Calendar year 2022 certainty was a challenging period as the Federal Reserve spent the year re-normalizing the yield curve but, as we begin 2023, the fixed income opportunities give rise to optimism for investors. Bond market yields are back to attractive levels, the majority of monetary tightening is behind us, and inflation is likely to continue to soften. A portfolio of high-quality bonds consisting of U.S. Treasuries, U.S. Agencies, and investment-grade corporate bonds can yield close to 5% without high interest rate risk. Tax-exempt yields in municipal bonds are also attractive for investors in higher tax brackets. In these uncertain periods, investors need to maintain a well-diversified core fixed income portfolio in an active manner to continue compounding interest rates no matter what path interest rates may follow into the future. Whether the yield curve flattens, steepens, twists, or inverts investors need to maintain an allocation to fixed income. Fixed income investments provide important benefits, including income, diversification from equities, lower volatility and the predictability of an income stream. Granted, it is very uncomfortable and takes a disciplined mindset to break from the market consensus but if investors want to outperform then they need to play in the goal areas – where the magic happens.
APPROVED FOR DISTRIBUTION TO CLIENTS. Dana Investment Advisors welcomes any comments to their newsletter and is more than willing to discuss or explain any aspect of the letter. This newsletter is provided for general information only and is not intended to provide specific advice or recommendations for any individual or entity. This is not an offer, solicitation, or recommendation to purchase any security or the services of any organization. The foregoing reflects the opinions of Dana Investment Advisors.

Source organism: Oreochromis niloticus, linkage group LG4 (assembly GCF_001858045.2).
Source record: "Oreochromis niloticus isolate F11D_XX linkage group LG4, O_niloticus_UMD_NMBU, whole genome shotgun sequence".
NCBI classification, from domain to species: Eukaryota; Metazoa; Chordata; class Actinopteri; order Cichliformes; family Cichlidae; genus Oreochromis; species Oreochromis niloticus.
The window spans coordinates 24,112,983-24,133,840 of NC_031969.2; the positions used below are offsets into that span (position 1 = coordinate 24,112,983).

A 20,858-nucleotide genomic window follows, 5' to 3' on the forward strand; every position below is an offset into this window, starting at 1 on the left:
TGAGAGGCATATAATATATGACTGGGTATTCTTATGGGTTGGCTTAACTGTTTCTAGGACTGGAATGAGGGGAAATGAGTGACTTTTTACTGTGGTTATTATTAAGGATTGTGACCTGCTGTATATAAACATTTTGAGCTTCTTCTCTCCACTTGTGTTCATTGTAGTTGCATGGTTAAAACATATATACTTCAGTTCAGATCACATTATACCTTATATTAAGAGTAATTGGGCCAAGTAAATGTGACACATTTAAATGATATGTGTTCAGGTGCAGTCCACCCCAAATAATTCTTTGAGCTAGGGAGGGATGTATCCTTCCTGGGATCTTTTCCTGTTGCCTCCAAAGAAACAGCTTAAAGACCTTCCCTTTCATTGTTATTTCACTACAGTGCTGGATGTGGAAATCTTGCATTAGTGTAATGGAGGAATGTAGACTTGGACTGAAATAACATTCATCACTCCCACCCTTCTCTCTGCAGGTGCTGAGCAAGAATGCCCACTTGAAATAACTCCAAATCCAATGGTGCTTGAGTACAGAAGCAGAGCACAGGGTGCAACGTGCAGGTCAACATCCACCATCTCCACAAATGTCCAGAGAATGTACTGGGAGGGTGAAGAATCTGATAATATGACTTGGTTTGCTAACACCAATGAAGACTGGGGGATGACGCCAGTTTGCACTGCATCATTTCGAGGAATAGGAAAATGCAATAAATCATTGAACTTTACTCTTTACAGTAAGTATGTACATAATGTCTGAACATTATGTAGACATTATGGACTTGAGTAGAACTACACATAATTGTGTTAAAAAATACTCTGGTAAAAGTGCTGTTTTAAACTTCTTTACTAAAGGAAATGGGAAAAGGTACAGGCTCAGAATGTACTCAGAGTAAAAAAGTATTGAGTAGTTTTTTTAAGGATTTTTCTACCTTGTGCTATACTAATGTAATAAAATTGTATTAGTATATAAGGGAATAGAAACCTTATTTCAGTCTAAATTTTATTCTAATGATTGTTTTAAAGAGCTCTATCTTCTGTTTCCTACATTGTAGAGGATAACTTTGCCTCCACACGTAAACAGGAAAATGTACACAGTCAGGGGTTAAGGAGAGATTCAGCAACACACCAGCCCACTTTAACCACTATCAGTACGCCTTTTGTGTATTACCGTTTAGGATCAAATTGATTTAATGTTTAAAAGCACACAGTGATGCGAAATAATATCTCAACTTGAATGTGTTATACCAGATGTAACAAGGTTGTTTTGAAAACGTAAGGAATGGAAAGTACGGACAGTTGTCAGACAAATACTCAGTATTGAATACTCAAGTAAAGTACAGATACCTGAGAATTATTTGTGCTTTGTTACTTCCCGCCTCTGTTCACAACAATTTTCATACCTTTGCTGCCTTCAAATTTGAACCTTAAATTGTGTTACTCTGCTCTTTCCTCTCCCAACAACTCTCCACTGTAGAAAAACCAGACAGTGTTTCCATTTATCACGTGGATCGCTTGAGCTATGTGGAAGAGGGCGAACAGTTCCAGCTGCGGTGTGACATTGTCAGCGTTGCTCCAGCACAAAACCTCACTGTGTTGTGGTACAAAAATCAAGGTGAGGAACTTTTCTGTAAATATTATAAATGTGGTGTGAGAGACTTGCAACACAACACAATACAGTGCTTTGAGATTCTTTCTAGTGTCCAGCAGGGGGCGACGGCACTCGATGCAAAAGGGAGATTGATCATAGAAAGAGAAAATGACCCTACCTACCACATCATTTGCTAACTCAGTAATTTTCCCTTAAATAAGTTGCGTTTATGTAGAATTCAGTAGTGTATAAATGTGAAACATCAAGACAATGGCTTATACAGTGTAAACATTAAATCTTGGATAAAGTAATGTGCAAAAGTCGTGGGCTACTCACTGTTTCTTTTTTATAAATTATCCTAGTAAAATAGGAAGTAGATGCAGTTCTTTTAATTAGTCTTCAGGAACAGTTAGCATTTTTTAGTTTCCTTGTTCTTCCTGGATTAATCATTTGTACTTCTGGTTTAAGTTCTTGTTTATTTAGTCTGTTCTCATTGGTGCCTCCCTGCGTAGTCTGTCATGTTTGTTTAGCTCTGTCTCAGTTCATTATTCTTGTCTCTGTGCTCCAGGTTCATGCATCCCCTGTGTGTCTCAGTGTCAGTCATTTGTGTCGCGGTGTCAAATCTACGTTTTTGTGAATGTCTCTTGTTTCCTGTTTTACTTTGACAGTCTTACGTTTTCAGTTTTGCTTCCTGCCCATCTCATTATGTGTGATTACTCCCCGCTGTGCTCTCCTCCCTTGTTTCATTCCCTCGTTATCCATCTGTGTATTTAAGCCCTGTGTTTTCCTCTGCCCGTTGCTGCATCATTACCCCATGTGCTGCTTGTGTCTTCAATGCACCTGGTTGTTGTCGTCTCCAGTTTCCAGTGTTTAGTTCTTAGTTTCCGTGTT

Demand is not the Problem
December 28, 2022
We have heard a lot about the demand side of the economy from the Federal Reserve this year. However, we almost never hear about the other side – the supply side. Jerome Powell has said that we have to lower demand in order to bring the economy into balance and bring inflation under control. Powell wants to inhibit demand by slowing growth in employment. He has said economic growth is too high, and he wants the unemployment rate to be higher than it is now to help keep wage pressure low. He essentially wants more Americans to struggle in order to reduce inflation.
“We are tightening the stance of policy in order to slow growth in aggregate demand. Slowing demand growth should allow supply to catch up with demand and restore the balance that will yield stable prices over time. Restoring that balance is likely to require a sustained period of below-trend growth.” -Jerome Powell, 11/30/22
This is not the kind of help the U.S. economy needs.
Why not try and grow the economy by finding ways to help increase the supply of goods and services? Make it easier for businesses to hire, rather than more difficult. End the Covid emergency declaration at the Federal level, which will end the expansion of support programs that took place during Covid. These measures will increase the incentive to work, and decrease the disincentives to work. Those who are out of the workforce see their skills and habits erode over time, making it more difficult for them to reenter the workforce, at least at a job level that is equivalent to that which they had when they left the workforce. The goal should be to increase incentives to be in the labor force. Child tax credits should not be refundable, which means that you receive the payment even if you don’t have income and don’t pay Federal income taxes. Refundable credits are disincentives to work, they decrease the labor force, and increase inflation.